As another participant in the meeting, here is my recollection and what I was thinking at the meeting:

However, if my memory serves me correctly (and sometimes it doesn't), I think that the thought was that the OSS portal would have a different objective than oss4lib, though their objectives would be related. In fact, the hope was that the cooperitive competition (or collaboration) between the two would work to make both better - features built in one could also be added to the other, and vice-versa.

Jeremy is right on target. What we thought would help promoting the current wealth of OSS tools and projects in libraries is to build on what Dan has been doing with OSS4Lib and add the advocate/promotion aspect to it.  This new site could/should concentrate on building case studies or examples of how these tools are used in the libraries. We should not attempt to rate or view the software.

Most of the management type wants to know who else is using it before they adopt/buy a software package.  They need to know there are some kind of "peer support" before they jump in. If we have a place where libraries can see what other libraries of their kinds are doing with particular OSS applications, it may convince them to give it a try.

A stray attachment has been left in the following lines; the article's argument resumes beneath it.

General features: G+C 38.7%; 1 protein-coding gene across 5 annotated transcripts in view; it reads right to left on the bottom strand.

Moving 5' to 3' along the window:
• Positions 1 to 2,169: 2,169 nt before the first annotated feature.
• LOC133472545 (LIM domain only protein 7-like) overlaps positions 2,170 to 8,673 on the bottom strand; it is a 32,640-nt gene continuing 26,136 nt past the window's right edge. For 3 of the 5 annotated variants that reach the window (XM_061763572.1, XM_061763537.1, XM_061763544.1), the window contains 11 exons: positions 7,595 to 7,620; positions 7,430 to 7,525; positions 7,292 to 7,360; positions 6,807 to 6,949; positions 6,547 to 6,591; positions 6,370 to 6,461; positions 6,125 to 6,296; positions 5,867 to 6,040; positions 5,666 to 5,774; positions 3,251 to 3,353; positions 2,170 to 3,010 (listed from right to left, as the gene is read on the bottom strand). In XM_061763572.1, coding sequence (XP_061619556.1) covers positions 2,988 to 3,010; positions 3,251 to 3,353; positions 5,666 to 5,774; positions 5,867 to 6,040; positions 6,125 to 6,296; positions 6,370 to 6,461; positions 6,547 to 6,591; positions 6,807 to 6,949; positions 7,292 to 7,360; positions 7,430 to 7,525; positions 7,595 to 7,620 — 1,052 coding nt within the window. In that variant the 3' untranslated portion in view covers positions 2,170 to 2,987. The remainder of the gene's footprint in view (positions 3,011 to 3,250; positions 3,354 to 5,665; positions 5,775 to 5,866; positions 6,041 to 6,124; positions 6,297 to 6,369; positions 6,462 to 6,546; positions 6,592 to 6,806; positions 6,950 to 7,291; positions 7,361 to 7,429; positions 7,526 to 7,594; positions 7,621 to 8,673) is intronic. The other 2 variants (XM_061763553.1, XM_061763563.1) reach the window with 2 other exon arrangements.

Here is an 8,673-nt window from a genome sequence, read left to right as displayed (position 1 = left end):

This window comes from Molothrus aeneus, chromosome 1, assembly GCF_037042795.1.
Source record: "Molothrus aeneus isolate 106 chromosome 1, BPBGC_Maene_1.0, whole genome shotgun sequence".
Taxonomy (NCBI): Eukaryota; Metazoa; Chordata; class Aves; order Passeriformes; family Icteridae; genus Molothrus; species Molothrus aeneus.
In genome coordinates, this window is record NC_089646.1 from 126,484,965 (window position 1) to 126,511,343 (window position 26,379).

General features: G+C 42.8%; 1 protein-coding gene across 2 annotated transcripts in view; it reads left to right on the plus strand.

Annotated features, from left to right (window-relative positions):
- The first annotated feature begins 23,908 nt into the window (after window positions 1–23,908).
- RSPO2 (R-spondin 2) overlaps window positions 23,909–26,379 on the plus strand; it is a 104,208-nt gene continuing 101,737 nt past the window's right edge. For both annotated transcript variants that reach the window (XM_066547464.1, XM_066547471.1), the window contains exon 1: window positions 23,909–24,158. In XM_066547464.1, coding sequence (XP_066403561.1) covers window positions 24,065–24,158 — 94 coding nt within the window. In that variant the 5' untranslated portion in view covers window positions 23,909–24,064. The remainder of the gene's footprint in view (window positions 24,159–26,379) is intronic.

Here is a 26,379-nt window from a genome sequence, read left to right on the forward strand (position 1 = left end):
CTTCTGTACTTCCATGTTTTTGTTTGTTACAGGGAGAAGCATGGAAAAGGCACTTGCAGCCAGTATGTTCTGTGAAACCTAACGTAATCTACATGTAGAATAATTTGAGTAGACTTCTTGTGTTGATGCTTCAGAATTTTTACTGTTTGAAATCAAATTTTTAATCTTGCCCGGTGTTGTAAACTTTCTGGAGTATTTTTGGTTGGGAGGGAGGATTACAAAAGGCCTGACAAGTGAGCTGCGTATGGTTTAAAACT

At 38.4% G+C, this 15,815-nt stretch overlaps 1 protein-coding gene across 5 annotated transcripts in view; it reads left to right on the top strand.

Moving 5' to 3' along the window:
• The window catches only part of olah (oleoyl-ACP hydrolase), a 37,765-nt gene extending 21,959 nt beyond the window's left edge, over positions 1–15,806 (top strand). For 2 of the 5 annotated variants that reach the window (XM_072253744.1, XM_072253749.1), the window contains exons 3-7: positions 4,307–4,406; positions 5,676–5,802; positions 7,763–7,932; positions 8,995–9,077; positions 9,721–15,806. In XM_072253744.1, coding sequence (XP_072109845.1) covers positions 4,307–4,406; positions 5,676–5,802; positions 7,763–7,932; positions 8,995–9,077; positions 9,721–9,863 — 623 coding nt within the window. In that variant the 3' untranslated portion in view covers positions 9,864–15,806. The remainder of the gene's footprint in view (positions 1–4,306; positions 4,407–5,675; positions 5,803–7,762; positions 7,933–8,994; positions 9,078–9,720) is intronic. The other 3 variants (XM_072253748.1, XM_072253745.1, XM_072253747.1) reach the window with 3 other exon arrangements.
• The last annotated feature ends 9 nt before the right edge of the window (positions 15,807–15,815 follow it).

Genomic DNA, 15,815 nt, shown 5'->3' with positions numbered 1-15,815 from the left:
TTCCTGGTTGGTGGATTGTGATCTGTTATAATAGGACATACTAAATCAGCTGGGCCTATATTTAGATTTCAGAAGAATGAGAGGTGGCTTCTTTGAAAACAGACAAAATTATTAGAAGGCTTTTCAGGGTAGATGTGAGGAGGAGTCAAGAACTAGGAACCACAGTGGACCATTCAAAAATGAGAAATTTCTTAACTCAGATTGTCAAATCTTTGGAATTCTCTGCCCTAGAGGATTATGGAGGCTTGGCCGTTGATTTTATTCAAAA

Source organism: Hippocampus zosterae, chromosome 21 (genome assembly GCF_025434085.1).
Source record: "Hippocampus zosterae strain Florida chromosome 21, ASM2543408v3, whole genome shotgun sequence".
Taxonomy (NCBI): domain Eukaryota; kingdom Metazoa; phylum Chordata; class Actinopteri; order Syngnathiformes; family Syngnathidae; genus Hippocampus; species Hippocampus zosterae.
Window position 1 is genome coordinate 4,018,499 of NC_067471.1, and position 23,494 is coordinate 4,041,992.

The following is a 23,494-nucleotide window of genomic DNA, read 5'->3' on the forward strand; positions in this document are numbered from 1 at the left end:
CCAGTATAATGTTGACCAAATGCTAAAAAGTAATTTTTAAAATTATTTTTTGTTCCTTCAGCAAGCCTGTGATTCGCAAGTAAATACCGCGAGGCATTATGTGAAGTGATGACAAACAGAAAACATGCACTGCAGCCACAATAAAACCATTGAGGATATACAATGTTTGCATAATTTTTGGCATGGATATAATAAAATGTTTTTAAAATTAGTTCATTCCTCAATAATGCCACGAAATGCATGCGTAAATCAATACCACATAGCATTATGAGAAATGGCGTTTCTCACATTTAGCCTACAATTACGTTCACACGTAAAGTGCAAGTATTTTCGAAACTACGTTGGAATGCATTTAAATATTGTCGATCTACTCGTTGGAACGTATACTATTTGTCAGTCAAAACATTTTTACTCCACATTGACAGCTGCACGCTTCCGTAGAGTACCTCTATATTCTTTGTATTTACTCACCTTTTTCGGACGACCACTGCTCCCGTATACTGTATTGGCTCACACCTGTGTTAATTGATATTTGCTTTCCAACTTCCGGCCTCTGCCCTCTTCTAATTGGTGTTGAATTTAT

Knowing a tool exists and other big libraries have adopted it may not be good enough for smaller libraries to do the same since the typical response is that "We can't do it because we are different. We don't have the staff to maintain this."

Dan in his first note in
this thread said "Art and I poked around with some options for swapping out
the site's backend with one of the standard blog tools a little while back,
but I didn't get around to finishing it up.

Some options for swapping out the site's backend is a good idea. I don't see the need to reinvent the wheel, however, I do see the need to repackage it for promotional purpose. The converted can go straight to the project list, the "would be adopters" need more evidence to build up their confidence.

Well, I don't get it (but then there are lots of things I do not get :)  I
liked some of the feature that are there, but I can't help but compare it to oss4lib--with less projects and news. 

But what is further interesting to me is that when I followed the links to
the report from the October meeting DLF convened it says that this is what they
were going to do.  And so that they did it isn;t so surprising as why they
thought they needed to reinvent the oss4lib wheel.  As those using free and open
source software in libraries is a small audience, it doesn't make sense to me to fracture it with sites that duplicate content.  Maybe some of the new
features are needed, but that is a reason to update oss4lib (with its 3-4 years of building a name) and not to start from scratch. 

Oh well, we library-types often put our efforts into misguided areas (at
least i do--starting with getting that MLIS ;-)
--matt

p.s. Tell Chuck Norris to move the nuclear warhead to Dallas.
(Dan, it is time to listen to the _other_ voices in your head.)


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